I’ll write with more wisdom about it one day. I’ll write with abandon about it one day… maybe soon. But, for now: yes, me too. For now, I feel you and I stand with you and I love you. And my heart breaks that we’ve elected someone to office who has preyed on women in the same fashion.
Of course my heart is always open to anyone who needs to talk or get a hug.
I feel strongly that things are changing. And I feel so good with all of the women coming together to HEAL OUT LOUD, yo.”
Fear and insecurity hit instantly. I felt sick. I felt ashamed. I felt afraid people would call me a liar or dramatic or judge me. Was I a liar? I felt afraid that people wouldn’t “like” my post, that my words would go into a vacuum, people wouldn’t validate or hear this incredibly vulnerable thing I just said. I could always delete it. I have been so open about so much in my life—vulnerability is one of my greatest values, but, suddenly, I felt too exposed. I was cowering, covering my body, just praying people wouldn’t take this chance to hurt me. I’m so afraid to bear any extra insults to my inherent womanhood that I have chosen to bow my head and ignore as much of my past abuse as possible. Only, that’s not how it works. I don’t get to simply “ignore.” I have since learned, to my own dismay, that years of sexual trauma, years of being treated a certain way, dig into the body and STAY there, causing all sorts of physical and emotional pain.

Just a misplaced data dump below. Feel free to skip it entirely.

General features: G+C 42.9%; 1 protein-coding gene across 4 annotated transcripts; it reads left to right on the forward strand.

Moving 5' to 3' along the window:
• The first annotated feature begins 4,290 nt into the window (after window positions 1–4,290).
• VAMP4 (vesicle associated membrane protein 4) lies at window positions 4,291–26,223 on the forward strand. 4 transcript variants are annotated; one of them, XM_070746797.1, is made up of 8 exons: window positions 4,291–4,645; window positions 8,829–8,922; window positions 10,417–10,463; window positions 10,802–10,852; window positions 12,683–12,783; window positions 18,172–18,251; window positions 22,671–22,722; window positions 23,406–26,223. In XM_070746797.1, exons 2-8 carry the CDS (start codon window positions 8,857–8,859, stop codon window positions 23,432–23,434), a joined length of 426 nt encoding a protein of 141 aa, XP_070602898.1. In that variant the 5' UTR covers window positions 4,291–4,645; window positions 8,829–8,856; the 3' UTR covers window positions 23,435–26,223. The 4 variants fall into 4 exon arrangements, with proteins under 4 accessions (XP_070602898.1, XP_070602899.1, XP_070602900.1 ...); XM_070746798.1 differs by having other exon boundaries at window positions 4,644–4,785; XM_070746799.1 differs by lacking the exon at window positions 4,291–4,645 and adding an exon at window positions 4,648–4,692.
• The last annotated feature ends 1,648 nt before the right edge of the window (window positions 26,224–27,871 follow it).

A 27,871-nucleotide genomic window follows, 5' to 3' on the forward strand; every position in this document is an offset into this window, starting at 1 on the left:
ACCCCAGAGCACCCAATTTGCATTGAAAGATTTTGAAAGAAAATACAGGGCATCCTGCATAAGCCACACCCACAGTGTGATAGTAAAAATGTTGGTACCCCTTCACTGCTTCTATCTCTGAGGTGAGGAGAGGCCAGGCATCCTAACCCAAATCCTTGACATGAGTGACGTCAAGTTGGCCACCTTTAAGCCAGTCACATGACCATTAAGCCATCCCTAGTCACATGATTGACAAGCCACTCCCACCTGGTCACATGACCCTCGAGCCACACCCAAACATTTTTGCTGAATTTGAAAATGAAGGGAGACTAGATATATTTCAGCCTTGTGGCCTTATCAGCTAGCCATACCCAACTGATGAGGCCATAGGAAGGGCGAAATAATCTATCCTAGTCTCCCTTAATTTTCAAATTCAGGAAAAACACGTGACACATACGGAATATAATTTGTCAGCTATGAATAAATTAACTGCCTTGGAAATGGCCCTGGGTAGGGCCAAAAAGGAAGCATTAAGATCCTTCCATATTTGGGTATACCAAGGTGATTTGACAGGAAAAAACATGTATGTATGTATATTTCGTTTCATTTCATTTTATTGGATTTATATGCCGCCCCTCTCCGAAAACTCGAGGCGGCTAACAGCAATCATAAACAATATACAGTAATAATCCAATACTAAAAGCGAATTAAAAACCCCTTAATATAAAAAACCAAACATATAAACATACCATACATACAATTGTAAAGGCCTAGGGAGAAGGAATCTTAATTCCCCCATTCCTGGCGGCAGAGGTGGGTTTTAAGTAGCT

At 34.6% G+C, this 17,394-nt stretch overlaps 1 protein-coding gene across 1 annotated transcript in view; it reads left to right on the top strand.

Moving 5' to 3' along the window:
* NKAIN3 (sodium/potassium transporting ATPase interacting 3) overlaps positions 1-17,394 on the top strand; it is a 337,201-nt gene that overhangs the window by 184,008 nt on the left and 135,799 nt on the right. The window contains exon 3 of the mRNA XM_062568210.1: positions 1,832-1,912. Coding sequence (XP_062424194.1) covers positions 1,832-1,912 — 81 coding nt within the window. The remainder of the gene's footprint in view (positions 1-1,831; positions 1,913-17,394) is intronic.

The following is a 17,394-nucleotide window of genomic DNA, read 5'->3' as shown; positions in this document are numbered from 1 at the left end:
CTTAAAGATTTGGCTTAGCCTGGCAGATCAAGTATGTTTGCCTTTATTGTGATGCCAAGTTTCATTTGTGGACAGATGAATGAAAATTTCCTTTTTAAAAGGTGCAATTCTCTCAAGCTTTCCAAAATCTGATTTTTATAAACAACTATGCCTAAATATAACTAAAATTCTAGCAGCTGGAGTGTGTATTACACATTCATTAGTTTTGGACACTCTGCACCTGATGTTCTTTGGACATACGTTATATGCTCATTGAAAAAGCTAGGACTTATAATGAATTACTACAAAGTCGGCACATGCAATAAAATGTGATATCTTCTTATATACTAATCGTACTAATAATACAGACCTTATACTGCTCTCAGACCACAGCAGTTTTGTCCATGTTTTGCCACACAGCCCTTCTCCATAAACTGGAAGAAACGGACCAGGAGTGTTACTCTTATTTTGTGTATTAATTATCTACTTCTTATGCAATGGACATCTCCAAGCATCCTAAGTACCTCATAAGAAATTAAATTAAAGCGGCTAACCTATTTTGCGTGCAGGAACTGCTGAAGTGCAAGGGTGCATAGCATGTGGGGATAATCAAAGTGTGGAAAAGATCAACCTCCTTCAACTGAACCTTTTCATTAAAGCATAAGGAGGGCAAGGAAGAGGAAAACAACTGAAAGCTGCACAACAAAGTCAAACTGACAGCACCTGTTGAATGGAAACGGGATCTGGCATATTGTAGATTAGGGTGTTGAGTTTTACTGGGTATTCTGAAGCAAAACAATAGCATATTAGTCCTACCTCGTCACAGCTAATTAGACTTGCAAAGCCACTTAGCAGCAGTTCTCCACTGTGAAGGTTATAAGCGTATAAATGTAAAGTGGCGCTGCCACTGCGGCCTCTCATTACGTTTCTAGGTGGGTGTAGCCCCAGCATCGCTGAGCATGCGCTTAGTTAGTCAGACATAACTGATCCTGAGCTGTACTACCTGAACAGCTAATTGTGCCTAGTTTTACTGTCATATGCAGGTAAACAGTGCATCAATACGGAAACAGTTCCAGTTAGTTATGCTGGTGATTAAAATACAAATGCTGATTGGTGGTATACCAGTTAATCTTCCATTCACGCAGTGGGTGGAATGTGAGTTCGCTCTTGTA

I went to the OB-GYN last month because I’ve been experiencing a significant amount of pelvic pain. My complaints were so explicit that five different doctors examined me for over an hour. Dripping with gyno-lube, after an hour of prodding and “massaging,” I was left alone for five minutes so the team could discuss my results in private. Two nurses came back in, one of them taking a seat in front of me and ever so gently beginning to question my current relationship. I knew where she was going. I stopped her, “he’s great. He doesn’t abuse me in any way, everything is consensual.”